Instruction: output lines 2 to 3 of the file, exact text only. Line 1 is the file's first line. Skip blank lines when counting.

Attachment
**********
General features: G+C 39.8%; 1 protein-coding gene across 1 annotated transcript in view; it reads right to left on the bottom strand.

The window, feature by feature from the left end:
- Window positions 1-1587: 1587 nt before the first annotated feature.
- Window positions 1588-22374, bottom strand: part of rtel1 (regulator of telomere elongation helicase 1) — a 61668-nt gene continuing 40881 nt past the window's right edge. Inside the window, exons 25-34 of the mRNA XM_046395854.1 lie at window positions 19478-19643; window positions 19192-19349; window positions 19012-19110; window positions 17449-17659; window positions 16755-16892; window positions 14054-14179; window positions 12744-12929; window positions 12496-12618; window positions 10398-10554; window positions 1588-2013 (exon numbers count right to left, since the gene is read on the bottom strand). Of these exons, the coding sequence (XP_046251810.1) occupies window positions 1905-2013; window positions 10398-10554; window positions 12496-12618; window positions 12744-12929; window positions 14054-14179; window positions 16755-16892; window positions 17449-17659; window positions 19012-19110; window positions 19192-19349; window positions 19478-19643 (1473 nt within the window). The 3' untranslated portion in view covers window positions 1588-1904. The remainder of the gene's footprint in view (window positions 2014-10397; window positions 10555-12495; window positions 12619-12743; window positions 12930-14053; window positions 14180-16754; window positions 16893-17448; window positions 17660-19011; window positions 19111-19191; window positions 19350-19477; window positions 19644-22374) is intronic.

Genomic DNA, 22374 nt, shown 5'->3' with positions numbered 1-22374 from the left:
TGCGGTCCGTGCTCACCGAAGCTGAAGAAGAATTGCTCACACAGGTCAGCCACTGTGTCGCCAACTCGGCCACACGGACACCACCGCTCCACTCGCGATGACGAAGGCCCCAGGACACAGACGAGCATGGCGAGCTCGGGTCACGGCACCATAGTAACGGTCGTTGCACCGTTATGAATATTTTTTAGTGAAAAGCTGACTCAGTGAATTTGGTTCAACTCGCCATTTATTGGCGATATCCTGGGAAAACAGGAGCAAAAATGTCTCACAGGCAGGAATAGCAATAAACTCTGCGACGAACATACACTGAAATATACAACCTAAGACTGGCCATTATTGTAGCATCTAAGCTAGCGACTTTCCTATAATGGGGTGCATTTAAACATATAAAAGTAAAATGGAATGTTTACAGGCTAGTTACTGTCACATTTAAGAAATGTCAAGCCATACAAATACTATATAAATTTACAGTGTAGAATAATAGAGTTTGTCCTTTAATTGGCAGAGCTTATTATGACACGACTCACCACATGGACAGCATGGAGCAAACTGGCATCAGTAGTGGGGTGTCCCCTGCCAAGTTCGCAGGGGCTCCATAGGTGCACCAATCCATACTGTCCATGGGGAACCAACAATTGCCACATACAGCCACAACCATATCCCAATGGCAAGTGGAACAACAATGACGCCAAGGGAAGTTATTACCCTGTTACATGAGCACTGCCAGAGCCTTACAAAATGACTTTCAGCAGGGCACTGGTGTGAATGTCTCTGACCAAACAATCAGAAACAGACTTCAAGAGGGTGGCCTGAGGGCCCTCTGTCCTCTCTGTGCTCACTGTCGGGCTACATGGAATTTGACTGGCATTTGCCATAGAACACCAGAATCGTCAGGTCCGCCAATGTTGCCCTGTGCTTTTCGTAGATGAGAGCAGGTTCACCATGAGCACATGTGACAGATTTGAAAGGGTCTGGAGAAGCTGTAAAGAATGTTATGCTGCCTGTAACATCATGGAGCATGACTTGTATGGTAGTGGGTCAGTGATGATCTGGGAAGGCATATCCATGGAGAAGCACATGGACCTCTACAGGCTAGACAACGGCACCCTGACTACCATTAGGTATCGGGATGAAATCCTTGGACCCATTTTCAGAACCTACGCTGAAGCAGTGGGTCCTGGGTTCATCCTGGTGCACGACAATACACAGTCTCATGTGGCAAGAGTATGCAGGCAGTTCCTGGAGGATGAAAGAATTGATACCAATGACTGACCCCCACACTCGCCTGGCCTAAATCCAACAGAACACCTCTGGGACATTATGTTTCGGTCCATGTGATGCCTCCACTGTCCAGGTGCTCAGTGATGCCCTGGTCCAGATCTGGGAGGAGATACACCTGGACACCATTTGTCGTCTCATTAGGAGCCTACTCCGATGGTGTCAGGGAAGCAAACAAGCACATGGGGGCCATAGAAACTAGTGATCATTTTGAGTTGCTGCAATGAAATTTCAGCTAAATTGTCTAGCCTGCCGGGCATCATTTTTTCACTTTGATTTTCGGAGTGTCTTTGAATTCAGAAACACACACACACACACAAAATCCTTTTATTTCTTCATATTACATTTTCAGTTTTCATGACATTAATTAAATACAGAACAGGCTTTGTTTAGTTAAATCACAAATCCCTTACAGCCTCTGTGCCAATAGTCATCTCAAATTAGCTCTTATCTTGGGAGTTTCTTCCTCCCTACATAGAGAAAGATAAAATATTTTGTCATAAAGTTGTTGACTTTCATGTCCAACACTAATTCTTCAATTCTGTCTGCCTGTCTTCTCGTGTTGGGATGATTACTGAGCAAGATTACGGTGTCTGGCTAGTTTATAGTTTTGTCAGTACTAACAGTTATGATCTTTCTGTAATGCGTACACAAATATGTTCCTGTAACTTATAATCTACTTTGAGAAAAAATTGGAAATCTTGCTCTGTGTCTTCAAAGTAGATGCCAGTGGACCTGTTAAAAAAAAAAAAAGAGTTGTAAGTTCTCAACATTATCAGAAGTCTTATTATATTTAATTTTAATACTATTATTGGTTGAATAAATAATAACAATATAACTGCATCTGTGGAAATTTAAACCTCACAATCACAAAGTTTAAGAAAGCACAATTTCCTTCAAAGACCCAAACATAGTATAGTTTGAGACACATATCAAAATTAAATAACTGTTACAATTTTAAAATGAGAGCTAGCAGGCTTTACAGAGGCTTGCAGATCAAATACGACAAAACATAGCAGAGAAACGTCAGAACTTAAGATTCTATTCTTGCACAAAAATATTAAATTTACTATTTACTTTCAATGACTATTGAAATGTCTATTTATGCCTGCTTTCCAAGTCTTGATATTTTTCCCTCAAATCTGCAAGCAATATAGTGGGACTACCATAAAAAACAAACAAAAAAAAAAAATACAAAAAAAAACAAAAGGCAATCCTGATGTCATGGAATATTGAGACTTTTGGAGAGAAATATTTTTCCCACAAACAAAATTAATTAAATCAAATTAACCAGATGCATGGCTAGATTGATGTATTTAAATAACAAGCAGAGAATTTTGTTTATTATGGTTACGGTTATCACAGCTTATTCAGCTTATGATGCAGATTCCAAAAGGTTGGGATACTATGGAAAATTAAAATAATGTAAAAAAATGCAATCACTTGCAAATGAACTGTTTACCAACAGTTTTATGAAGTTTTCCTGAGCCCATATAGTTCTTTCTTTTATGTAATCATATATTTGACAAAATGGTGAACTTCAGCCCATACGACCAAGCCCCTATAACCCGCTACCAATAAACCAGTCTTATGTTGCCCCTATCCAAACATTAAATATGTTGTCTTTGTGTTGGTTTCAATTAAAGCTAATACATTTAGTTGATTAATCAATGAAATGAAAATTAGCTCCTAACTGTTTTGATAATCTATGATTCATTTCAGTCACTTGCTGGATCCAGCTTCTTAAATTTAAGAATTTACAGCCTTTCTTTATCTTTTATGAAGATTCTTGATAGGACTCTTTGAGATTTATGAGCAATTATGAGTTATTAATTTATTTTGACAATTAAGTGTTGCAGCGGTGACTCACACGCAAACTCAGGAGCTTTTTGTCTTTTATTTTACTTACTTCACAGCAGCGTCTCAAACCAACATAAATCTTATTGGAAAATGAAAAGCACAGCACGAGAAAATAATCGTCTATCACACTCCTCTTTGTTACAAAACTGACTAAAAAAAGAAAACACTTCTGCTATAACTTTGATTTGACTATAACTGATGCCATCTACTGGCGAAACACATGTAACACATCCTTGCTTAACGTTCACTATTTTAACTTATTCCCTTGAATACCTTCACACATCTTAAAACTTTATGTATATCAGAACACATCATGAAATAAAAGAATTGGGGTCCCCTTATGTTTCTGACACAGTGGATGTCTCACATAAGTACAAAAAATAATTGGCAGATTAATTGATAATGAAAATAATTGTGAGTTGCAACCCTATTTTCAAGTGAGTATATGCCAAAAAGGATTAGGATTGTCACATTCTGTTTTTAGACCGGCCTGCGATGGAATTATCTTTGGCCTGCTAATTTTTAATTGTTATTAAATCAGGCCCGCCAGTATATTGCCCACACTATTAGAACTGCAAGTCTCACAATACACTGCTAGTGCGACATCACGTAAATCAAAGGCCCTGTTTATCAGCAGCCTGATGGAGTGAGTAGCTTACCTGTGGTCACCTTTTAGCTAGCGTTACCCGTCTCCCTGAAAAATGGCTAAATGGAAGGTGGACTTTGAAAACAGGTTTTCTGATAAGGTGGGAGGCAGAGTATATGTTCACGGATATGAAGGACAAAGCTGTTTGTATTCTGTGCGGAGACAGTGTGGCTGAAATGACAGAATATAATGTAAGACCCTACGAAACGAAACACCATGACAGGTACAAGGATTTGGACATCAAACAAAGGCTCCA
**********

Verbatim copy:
The window, feature by feature from the left end:
- Window positions 1-1587: 1587 nt before the first annotated feature.